I have installed a rather long, about 20m, cat5e cable linking my VDSL modem to the rest of the network, and used female, surface-mounted RJ45 connectors also rated for cat5e. The reason is I have a rather bad VDSL signal, and bad internal phone wiring, so wanted to keep the phone cable as short as possible.

Shorter (1m) cat5e patch cables (male-male) complete the circuit at its ends. I added a 5-port 1Gbps D-Link Green switch right next to the modem, and linked the switch to the two other switches, all 1Gbps. The modem is rated for 100Mbps on the LAN ports, so I should get 1Gbps between LAN computers, and 100Mbps toward the Internet. That's OK, my Internet connection is the fastest available at 50Mbps.

I plugged a LaCie Cloudbox to the first switch, and it correctly negotiated 1Gbps speed (Green light on the D-Link switch).

However, the long cat5e cable (female-female) between the first and second Ethernet switches only gives 100Mbps (Orange light on the D-Link), meaning there's a bottleneck between the LaCie Cloudbox and the rest of the devices.

Suspecting either a bad second switch or faulty cables (most of them are used), I tried different cable combinations at each end, and connected a known-good computer at the other end of the long Ethernet cable, still gives 100Mbps.

What could be the reason why I don't get 1Gbps between all the switches?


the first switch is D-Link DGS-1005G, revision B1, the second switch is a generic Chinese based on some Realtek chip, the third is another generic Chinese, same kind of chip. Couldn't read the part number as they stuck a heatsink on it.

The female-female cable is 4 pairs, solid core. By the way, it comes from a 1000 feet spool fed from a box, the same kind professional installers use. I wired it following T568B color code.

I switched the first, original cat5e patch cable (4-pair, yellow, wired according to T568B, factory molded) from the D-Link switch to the female plug of the 20m cable with another cat5e patch cable approximately the same length (4-pair, grey, T568B, factory-molded), then another 2m cat5e patch cable (white, T568B) I made by hand from the same length as the 20m cable. I know it's not recommended to use solid-core for patch cable, but I use it as a back-up cable that only sees occasional usage. This cable is known-good for Gbps speed (tested both at home and in university).

No combination succeeded.

Then I switched the other end of the 20m cable with the same 2 cables listed above, still no success (Italics for easier reference in replies).

I know the LaCie Cloudbox can't max out 1Gbps LAN from a single hard drive, just that it negotiates such speed.

  • 2
    Please show models of D-Link switches. And how many pairs does the cable have? Apr 30, 2017 at 4:30
  • Can you verify the 20m cable is solid, not stranded patch? With patch cable, you will find the signal will degrade quicker and require more retransmissions, but the limit for solid is 100m (300ft).
    – CConard96
    Apr 30, 2017 at 14:03
  • You say you tried different cable combinations. What exactly did you try? Why not just get a higher-quality 20m cable?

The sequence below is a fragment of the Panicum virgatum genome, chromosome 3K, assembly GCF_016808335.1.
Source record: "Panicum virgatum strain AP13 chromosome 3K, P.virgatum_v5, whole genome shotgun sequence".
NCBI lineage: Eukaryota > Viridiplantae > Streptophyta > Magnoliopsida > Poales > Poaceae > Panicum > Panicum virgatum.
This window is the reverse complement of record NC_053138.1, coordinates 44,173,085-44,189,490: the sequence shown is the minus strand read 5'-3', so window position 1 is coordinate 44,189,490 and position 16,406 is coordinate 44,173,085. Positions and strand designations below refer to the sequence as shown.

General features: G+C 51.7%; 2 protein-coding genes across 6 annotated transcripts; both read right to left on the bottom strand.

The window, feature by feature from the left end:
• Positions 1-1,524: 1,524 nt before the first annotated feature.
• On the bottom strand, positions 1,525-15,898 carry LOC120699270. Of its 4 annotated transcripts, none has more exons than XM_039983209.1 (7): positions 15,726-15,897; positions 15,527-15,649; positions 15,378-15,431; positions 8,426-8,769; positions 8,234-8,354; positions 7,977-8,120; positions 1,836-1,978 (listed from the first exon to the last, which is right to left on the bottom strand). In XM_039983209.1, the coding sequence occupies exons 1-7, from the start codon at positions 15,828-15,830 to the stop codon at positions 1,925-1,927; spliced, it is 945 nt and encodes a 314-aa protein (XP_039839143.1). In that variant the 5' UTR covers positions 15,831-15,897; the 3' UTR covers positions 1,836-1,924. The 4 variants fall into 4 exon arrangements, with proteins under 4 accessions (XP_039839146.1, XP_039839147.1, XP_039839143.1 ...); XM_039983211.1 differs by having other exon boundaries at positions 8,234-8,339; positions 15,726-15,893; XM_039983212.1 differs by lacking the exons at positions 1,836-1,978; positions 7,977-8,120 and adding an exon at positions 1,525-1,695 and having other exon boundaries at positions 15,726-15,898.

– Daniel B
    Apr 30, 2017 at 19:52
  • Can you confirm that both ends were wired the exact same way? Can you tell us the pins-to-pairs mapping you used on each end? That's the most likely explanation, that or a pin that just isn't making contact. May 1, 2017 at 6:42
  • Try to use 40m cable or above. Because dlink use "green power" (less power) on cables which are shorter then 20m. May 1, 2017 at 17:11

2 Answers 2


I would get a cable tester and double check the cable wiring - I posit that one of the wires is not punched down/crimped properly. Gigabit connectivity requires all 4 pairs work fine, while 100 megabit can run fine off 2 pairs. (I read your post, but it does not seem to me that you have tested the 20 meter cable on other hardware - that might be something else you wish to try)

I doubt it would be the case, but I guess it could also be an issue relating to crimping of the cable. You have not made it clear, but seem to imply you have a male connector on 1 end and female on the other - my understanding is that solid core is generally female to female, stranded core is male to male - and the connectors are designed differently with this in mind. I'd have expected this to reduce throughput but not stop negotiation at gigabit though.

  • Thanks. I ordered a simple cable tester and it turns out wire number 4 (solid blue) was not properly crimped, on both female jacks. I guess I was careless at the time I made this cable. Best $5 I spent this week!
    – P. N.
    May 12, 2017 at 22:09
  • Worth noting that a cheap cable tester can indicate good wiring however if you have used RJ45 connectors meant for stranded wire on solid, the crimp will be intermittent and substandard as the straight teeth will only be sitting on the top and not pushed each side of the wire. The teeth are offset for single strand solid wire. You should ideally use a cable Verifier which is a lot more expensive to diagnose issues.
    – Ninga
    Mar 1, 2019 at 15:26

Check the Ethernet adapter in Windows device manager. It should be set to Auto Negotiate. You could try forcing it to Gigabit only speeds for testing purposes.

Also make sure your Cloudbox port is enabled for Gigabit.

Also try a different arrangement of switches or cables to identify the bottleneck through the process of elimination.

If you don't have a fancy tester there is a nice program called LanTestLite you can try.

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